Intelligent dissent

Kit R. Roane is a senior writer with U.S. News & World Report.

I didn't expect to be surprised by Edward Humes' "Monkey Girl." In many ways, I'd already lived it. My teenage years were spent in a relatively rural area of East Texas, where a God of a decidedly fundamentalist stripe held sway. A pastor's view seemed behind nearly everything my peers said and about half of what they did. Although I wasn't particularly religious, religion was not something I could escape. To date that pretty girl, I had to go a few rounds at her father's Baptist church. When a good friend of mine -- the first to get me drunk -- found Jesus, he expected me to come along for the ride.

So I know the pervasive power of religious fundamentalism in America. Or at least I thought I did. Humes, a Pulitzer Prize-winning journalist, has opened my eyes. I only wish I could close them again.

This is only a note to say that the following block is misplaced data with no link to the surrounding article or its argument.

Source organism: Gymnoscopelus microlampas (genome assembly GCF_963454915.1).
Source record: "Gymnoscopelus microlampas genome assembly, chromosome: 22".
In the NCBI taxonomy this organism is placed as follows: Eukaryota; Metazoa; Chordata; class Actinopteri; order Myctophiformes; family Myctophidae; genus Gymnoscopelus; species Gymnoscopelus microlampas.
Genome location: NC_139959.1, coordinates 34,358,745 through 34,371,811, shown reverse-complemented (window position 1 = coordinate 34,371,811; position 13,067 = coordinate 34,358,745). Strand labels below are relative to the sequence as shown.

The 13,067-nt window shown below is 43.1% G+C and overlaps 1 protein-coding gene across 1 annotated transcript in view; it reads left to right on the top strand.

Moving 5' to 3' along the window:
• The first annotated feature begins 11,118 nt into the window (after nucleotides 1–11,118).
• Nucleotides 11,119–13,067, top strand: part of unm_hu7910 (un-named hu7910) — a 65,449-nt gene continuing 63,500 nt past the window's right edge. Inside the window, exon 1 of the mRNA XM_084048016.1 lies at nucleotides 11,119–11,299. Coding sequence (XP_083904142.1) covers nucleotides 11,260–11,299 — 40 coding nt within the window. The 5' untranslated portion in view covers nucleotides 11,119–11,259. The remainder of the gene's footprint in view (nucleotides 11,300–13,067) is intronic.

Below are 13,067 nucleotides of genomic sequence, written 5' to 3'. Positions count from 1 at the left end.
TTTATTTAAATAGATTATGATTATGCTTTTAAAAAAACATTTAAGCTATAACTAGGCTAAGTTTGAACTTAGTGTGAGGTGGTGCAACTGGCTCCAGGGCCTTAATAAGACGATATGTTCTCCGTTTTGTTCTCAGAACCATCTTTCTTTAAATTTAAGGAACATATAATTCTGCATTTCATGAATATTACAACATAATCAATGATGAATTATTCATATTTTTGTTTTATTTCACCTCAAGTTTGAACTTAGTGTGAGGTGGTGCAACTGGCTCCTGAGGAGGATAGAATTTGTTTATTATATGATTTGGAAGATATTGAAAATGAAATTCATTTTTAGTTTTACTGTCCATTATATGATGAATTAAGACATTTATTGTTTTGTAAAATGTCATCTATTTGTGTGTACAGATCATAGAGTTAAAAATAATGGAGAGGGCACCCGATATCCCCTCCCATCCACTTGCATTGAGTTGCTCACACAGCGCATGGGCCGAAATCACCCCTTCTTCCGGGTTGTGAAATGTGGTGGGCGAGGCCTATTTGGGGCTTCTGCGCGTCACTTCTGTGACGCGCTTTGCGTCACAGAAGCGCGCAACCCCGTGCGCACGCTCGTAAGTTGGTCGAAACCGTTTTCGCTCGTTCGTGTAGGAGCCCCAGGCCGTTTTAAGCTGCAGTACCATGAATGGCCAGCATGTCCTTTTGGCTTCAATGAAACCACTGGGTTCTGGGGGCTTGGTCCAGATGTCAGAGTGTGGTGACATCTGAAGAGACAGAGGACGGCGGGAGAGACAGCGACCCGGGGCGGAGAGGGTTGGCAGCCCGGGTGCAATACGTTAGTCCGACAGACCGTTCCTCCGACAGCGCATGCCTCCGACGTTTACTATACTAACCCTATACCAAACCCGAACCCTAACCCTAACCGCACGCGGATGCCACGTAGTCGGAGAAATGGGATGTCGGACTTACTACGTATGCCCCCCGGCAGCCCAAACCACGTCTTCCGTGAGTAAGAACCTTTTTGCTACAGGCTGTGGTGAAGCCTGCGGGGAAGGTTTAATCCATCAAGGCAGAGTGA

"Monkey Girl" is the story of the Dover, Pa., school board's attempt in 2004 to "balance" the well-tested scientific theory of evolution with a faith-based version of human origins. The board's headlong plunge into an expensive legal battle for the souls of Dover's young people makes for an explosive and colorful read. The contest pitted a pregnant Sunday-school teacher, who knew religion when she saw it and didn't want it in science class, against a former cop steeped in creationism and OxyContin. His withdrawal from the drug would be blamed for some of the less-than-Christian treatment of his evolutionarily inclined opponents, who were verbally and profanely bludgeoned for trying to keep Dover's science classrooms religion-free.